Sunday, February 22, 2009

Price and the Second Highest Bidder

76. Price and the Second Highest Bidder

"Originally published in Ceramics Monthly (http://www.ceramicsmonthly.org), SEPTEMBER, 2003, PAGE 128. Reproduced with permission. Copyright, the Ceramic Publications Company"

When a person tries to sell a car by parking it in some prominent roadside spot with a ‘For Sale’ sign in the window they’re running a sort of “Dutch auction.” That’s a European auction format in which the auctioneer starts with a fairly high price and works slowly downward until someone says, “Yes!” By waiting to respond, you’re gambling that no one else will buy it first. If you correctly ‘read’ the other bidders and the seller’s willingness to continue lowering the price, you can get the sale item fairly cheaply. But, of course, with a car parked along a busy highway you don’t know who the other potential buyers might be and you’d have to make a special effort to meet the seller.

In a classic American style auction, the price starts low and, with all the potential buyers present, the auctioneer tries to persuade people to offer greater and greater sums of money, however much it will take, to win away the item being sold (within the limited time period of the auction). Auctions in this style thrive on the emotions and natural competitiveness of the bidders. In the heat of the moment prices may rise far above any normal, reasonable level through an unreasoning desire to possess. The seller loves this.

On the other hand, unlike the ‘Dutch’ format which only requires a seller, a buyer, and an imagined second potential buyer, the American format is absolutely dependent on the activity level of the second bidder. It is the second bidder (or third, or fourth) who drives up the final price by repeatedly attempting (through higher bids) to become the winning bidder. The final winning bid is not set so much by the winning bidder’s willingness to pay as by the second bidder’s ultimate unwillingness to pay more. If the second bidder gives up early, the winning bidder gets a bargain and the seller loses out.

As an artist, particularly when setting your prices at a gallery (or when setting a reserve price at an auction) you are placing yourself in the role of the second highest bidder. For instance, your sculpture has been priced at five hundred dollars. In effect you would rather give up the object than turn down the money. But you would rather keep the object than sell it for less than five hundred dollars. If the customer is unwilling, or unable, to pay the full five hundred dollars they will not be the winning bidder and will not go home with the sculpture. You, in effect, will be the winning bidder, and you get to go home with the sculpture.

I mention all this because I have several times heard stories of artists who didn’t really want to sell particular works of art and so, put what they thought were outrageous prices on them and had them sell anyway. In effect, they were outbid for ownership of the object even when their final bid seemed ridiculously high. The thing is, if this happens to you, you can not whine about it later. You determined what the winning bid would be. It’s up to you to appropriately appreciate getting the money.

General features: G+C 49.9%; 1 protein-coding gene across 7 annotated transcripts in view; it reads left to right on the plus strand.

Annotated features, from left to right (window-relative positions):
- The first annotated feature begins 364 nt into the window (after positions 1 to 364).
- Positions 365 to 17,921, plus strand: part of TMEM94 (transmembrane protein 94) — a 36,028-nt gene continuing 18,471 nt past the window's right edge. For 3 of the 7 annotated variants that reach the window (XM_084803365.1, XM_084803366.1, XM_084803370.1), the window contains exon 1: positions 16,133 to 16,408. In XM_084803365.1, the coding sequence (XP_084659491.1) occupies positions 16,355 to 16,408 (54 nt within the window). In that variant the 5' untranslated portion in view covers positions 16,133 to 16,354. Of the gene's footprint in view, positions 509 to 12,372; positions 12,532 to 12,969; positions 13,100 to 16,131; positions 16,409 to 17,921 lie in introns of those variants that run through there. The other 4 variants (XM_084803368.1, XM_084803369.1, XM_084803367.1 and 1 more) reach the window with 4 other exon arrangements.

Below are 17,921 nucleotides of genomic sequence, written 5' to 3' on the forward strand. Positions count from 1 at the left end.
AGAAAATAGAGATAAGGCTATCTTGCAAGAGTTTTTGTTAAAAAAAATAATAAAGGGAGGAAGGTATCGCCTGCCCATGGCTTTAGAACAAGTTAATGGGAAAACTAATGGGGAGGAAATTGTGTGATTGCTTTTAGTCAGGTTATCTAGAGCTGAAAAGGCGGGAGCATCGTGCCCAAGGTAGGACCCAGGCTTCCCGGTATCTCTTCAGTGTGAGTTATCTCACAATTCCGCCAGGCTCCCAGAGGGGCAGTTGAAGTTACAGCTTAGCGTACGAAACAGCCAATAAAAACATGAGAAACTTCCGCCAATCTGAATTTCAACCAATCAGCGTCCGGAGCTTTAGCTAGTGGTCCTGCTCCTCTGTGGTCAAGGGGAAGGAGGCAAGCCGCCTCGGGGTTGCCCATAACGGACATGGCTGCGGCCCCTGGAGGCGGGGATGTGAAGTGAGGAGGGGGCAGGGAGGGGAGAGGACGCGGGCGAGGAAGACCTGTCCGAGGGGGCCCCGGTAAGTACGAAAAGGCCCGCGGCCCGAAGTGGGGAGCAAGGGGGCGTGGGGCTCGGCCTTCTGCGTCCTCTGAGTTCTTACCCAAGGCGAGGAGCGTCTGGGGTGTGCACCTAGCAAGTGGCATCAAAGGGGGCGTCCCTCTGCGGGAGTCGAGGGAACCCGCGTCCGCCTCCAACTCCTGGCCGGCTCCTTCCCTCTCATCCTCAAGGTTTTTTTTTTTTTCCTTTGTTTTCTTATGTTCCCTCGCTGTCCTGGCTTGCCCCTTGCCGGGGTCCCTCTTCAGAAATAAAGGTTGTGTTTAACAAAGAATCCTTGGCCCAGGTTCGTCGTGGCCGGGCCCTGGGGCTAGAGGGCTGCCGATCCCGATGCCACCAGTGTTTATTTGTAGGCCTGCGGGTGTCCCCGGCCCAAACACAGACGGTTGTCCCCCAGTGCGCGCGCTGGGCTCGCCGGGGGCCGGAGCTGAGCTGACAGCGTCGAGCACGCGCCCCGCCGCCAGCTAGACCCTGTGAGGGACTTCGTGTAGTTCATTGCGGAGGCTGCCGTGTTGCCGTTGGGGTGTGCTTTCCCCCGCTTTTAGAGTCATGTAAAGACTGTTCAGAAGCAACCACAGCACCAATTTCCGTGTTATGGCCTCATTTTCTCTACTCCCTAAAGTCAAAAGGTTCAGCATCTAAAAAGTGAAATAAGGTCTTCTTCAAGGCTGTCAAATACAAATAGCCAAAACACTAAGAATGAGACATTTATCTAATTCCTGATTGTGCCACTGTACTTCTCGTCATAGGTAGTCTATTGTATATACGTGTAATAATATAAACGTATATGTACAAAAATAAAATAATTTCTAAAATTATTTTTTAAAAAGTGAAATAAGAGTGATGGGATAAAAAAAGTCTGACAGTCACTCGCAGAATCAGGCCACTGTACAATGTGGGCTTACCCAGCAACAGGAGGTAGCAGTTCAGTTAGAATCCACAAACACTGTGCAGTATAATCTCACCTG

The reverse also holds true. If the price is set too high and no one buys the object you have, in effect, made yourself the winning bidder. You may not have shown the piece in its best light or to the right group of potential bidders but, today at least, you won. You get to keep the object.

Tomorrow you may decide that it’s not worth as much as you previously imagined, and you’ll be free to lower the price (or raise it even higher if the mood strikes you). But never lower it to the point where you’ll feel cheated if it sells. Once it sells all you have are memories and money. You don’t want to have the world’s greatest collection of your own stuff but neither should you feel unhappy to be the second highest bidder. As an artist, being the second highest bidder is how you sell your work. Learn to be cheerful in the role, and good luck at the auction.


“Every person who gets a piece of art cheap is another person who thinks art is worthless.” -- Rudy Autio

4 comments:

ReversedCircle said...

While I was in Moscow, I bought a painting called "Bauker" (The Biker) outside the Tretyakov Modern Art Gallery. I was told beforehand the painter won't accept a price that is too low. I managed to talk him down from $800 to $300 and I felt bad about it, because I could see he needed the dough. The painting was well worth $800. At the time I just didn't have the cash on me. Artist to artist, I still think of it as having a permanent black mark on my soul for that.

Larry M. Brow said...

I'd say you paid what you could, and didn't just walk away. And who knows what good the $300 did in his life that day? The hardest part in haggling over art is not being disrespectful. If I ever lower my price I don't want it to be because you convinced me that the object just wasn't good enough to justify the original price.

French Fancy said...

It must be so hard setting a price on one's work. Even more so in the current climate. Oh jeez, I've gone all doom and gloom again.

Larry M. Brow said...

FF,

I think the secret (to avoiding the doom and gloom) is to not absolutely need the money. Easy to say, I know, but when people have only one source of income they are inherently vulnerable. Also, needing too much makes you vulnerable. Perhaps irrationally, I'm currently feeling low key.

It is hard setting a price, though, when it makes you look like a delusional egotist. You want HOW much? For THAT?

L